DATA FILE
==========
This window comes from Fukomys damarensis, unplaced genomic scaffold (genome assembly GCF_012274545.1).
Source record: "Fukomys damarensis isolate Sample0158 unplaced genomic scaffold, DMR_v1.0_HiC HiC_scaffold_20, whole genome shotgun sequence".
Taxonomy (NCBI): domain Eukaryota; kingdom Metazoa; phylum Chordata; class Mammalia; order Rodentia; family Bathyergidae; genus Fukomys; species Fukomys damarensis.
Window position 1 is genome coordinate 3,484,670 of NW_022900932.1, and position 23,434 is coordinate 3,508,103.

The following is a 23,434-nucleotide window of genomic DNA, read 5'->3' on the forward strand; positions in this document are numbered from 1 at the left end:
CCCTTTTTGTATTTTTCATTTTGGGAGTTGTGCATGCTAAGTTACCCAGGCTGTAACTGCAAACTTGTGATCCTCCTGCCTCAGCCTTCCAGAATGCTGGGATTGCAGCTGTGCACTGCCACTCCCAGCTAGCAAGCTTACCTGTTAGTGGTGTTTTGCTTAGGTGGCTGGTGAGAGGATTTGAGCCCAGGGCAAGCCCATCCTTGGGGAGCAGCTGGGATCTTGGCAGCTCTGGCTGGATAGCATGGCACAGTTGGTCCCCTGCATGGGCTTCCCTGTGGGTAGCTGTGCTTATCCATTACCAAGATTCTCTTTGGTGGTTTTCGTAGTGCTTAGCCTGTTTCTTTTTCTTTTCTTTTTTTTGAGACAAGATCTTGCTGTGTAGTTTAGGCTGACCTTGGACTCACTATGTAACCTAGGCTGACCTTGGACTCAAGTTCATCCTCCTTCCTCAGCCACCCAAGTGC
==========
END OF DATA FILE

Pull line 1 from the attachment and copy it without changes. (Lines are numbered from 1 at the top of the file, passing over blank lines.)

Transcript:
This window comes from Fukomys damarensis, unplaced genomic scaffold (genome assembly GCF_012274545.1).